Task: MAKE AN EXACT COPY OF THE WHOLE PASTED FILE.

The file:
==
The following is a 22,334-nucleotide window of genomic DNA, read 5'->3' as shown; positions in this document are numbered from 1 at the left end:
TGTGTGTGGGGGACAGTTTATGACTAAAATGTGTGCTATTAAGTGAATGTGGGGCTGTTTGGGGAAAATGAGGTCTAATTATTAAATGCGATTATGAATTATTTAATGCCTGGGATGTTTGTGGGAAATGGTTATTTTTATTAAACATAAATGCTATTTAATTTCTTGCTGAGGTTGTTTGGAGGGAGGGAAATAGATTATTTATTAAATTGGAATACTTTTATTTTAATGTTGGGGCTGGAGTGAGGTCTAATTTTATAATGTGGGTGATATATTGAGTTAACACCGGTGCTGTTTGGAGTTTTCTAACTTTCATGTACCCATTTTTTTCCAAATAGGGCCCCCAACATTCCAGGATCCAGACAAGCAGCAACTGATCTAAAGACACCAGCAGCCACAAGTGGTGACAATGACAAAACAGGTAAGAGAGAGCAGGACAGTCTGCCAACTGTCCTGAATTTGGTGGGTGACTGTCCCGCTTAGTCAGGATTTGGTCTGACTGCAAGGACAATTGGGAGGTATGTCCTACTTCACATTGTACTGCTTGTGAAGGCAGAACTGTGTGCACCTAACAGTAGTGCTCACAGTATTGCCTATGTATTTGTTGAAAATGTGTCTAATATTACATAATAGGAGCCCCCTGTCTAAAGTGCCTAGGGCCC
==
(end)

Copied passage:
The following is a 22,334-nucleotide window of genomic DNA, read 5'->3' as shown; positions in this document are numbered from 1 at the left end:
TGTGTGTGGGGGACAGTTTATGACTAAAATGTGTGCTATTAAGTGAATGTGGGGCTGTTTGGGGAAAATGAGGTCTAATTATTAAATGCGATTATGAATTATTTAATGCCTGGGATGTTTGTGGGAAATGGTTATTTTTATTAAACATAAATGCTATTTAATTTCTTGCTGAGGTTGTTTGGAGGGAGGGAAATAGATTATTTATTAAATTGGAATACTTTTATTTTAATGTTGGGGCTGGAGTGAGGTCTAATTTTATAATGTGGGTGATATATTGAGTTAACACCGGTGCTGTTTGGAGTTTTCTAACTTTCATGTACCCATTTTTTTCCAAATAGGGCCCCCAACATTCCAGGATCCAGACAAGCAGCAACTGATCTAAAGACACCAGCAGCCACAAGTGGTGACAATGACAAAACAGGTAAGAGAGAGCAGGACAGTCTGCCAACTGTCCTGAATTTGGTGGGTGACTGTCCCGCTTAGTCAGGATTTGGTCTGACTGCAAGGACAATTGGGAGGTATGTCCTACTTCACATTGTACTGCTTGTGAAGGCAGAACTGTGTGCACCTAACAGTAGTGCTCACAGTATTGCCTATGTATTTGTTGAAAATGTGTCTAATATTACATAATAGGAGCCCCCTGTCTAAAGTGCCTAGGGCCC